It was a seismic move in the struggle to create a workable ebook access model for the users of America’s libraries. It was engineered by Joanne (Jo) Budler, the Kansas State Librarian, when she realized that an initial proposal in 2010 to renew the Kansas State Library (KSL) contract with OverDrive would increase administrative costs by some 700 percent over the next few years, as the state ebook deal was being restructured. Despite the risk of disrupting and even losing access to ebooks for the users of Kansas libraries, Budler rejected more than one proposal from OverDrive for a new contract until a year ago when she won the right to transfer titles from OverDrive to a new platform. The dispute set off a long (and public) national examination of library service agreements.
A quick search of the Libraries’ catalog at my university shows that we have lots of books about how to talk with different groups. The target audiences for these improved conversations include children, liberals, teens, Christians, senior parents, and physicians. We even have a book (which I haven’t read) about how to talk about books [...]
When I consider the current state of American copyright law, I often think about the 19th century French economist Frederic Bastiat and his “Petition from the Manufacturers of Candles, Tapers, Lanterns, Sticks, Street Lamps, Snuffers, and Extinguishers, and from Producers of Tallow, Oil, Resin, Alcohol, and Generally of Everything Connected with Lighting,” usually referred to as the Candlemaker’s Petition.
Lansdowne Public Library’s “Read It” video, based on Michael Jackson’s “Beat It”, was originally yanked from YouTube for a copyright violation. But the story may have a happy ending: the library director told LJ that “The Lansdowne Public Library ‘Read It!’ parody is back up on YouTube and I believe that it will stay there.”
The cheering echoes still throughout librarianship. Recent court decisions—such as the HathiTrust’s win over the Authors Guild—strengthen the use of the concept of “fair use” to exempt from copyright the reproduction of material, liberate the free digitization of so-called “orphan works,” and allow free public access to the results. Yet even those cheering the loudest caution that there are still no definitive rules to apply to these victories. The victories are yet evidence of the value of well-organized efforts to prevent copyright from locking up our intellectual and cultural resources. The leaders of the Library Copyright Alliance (LCA), comprised of the Association of Research Libraries, the American Library Association (ALA), and the Association of College and Research Libraries (an ALA division), deserve the cheers and the continuing support of librarians.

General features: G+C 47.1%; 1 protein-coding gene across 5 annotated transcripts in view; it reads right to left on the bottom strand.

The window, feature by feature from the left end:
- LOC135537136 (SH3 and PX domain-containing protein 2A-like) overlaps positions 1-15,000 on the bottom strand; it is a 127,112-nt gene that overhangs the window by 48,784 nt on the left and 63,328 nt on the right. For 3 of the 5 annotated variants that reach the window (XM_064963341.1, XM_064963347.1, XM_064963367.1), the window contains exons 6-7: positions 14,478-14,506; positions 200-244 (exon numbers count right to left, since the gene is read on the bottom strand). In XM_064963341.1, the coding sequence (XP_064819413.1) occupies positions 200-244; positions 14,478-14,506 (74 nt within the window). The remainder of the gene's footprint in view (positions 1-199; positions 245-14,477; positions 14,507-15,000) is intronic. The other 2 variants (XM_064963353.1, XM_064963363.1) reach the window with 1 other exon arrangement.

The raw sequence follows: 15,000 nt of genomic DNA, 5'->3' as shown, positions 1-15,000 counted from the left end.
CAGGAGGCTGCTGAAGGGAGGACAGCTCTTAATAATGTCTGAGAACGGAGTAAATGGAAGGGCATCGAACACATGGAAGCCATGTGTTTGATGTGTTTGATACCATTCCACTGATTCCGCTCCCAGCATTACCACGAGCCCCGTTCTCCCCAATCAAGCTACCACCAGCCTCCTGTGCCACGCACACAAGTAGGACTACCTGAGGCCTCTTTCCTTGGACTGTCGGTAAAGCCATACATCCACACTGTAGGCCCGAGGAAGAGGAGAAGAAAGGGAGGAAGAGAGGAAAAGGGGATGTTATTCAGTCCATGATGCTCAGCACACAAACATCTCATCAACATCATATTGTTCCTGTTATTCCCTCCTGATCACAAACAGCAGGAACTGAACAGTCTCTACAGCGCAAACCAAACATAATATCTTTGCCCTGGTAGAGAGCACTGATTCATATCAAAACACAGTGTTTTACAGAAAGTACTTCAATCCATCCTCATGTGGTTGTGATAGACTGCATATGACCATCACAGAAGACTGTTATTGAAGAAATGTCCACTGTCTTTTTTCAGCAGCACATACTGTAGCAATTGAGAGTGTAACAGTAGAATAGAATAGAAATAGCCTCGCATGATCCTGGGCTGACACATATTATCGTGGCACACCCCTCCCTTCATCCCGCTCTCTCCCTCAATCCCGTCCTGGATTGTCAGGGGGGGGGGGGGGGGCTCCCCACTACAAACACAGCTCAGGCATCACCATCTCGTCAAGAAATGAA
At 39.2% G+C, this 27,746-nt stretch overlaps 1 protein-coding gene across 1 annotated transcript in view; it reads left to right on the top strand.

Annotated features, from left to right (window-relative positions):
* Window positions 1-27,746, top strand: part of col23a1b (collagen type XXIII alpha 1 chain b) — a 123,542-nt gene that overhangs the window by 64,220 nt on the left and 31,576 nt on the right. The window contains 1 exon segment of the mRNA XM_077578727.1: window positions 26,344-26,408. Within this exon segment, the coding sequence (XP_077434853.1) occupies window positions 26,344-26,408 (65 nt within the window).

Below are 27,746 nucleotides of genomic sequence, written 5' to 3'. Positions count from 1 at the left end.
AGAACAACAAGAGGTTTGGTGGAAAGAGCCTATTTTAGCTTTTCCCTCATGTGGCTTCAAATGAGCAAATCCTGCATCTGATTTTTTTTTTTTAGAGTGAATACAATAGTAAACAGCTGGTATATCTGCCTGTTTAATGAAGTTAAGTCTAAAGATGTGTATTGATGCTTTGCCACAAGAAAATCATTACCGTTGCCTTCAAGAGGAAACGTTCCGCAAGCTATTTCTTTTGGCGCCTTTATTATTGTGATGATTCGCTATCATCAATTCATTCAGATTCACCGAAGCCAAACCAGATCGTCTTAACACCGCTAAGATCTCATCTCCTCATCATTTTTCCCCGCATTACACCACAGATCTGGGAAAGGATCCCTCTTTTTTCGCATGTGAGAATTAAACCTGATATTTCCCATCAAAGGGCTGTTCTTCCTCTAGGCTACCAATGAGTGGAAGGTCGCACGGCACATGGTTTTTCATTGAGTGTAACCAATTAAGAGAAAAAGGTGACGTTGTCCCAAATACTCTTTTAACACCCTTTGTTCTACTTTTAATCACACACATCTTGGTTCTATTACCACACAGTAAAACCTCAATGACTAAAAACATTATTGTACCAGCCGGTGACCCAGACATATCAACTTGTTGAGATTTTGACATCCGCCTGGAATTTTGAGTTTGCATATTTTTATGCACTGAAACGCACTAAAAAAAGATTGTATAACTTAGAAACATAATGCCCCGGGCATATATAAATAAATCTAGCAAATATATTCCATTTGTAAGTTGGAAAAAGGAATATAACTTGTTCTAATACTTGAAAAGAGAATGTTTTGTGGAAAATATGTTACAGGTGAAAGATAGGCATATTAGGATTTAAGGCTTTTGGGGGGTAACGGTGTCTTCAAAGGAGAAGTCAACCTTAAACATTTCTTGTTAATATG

While the verdict in the Authors Guild v. HathiTrust case has been widely hailed for its impact on how libraries can handle digitization for search, the findings on access for the print-disabled may lead to even more profound changes in practice. On an Association of Research Libraries (ARL) webcast, Daniel F. Goldstein, counsel of the National Federation of the Blind (NFB), said the decision could revolutionize university services to their blind and print disabled students.
The publisher plaintiffs in the Georgia State University (GSU) ereserves copyright case deposited $ 3,271,275 into the Commercial Registry of the Court for the Northern District of Georgia to cover the attorney’s fees and costs of GSU, the prevailing party in the dispute. However, the money will be held in escrow until the appeal is decided.
The American Library Association (ALA) and the Association of Research Libraries (ARL) today teamed up with 17 other associations, retailers, and charities to launch a new coalition called the Owners’ Rights Initiative (ORI). ORI is an “informal alliance of stakeholders” that will defend the first sale doctrine, which allows libraries to lend books and other materials, as well as individual owners to resell them.
There are two things I know about elephants. First, they have long memories. Second, they are large, ponderous beasts, and getting an elephant to move where you want it to go takes care, patience, and agility. It is that legendary memory that caused the HathiTrust to name itself with the Hindi word for an elephant. As for the second characteristic of an elephant, it came in to my mind as I listened last month to reports about Hathi and marveled at the careful and meticulous work that is being done there to make public domain works accessible to the public. The elephant that is the HathiTrust is indeed being directed with patience and agility.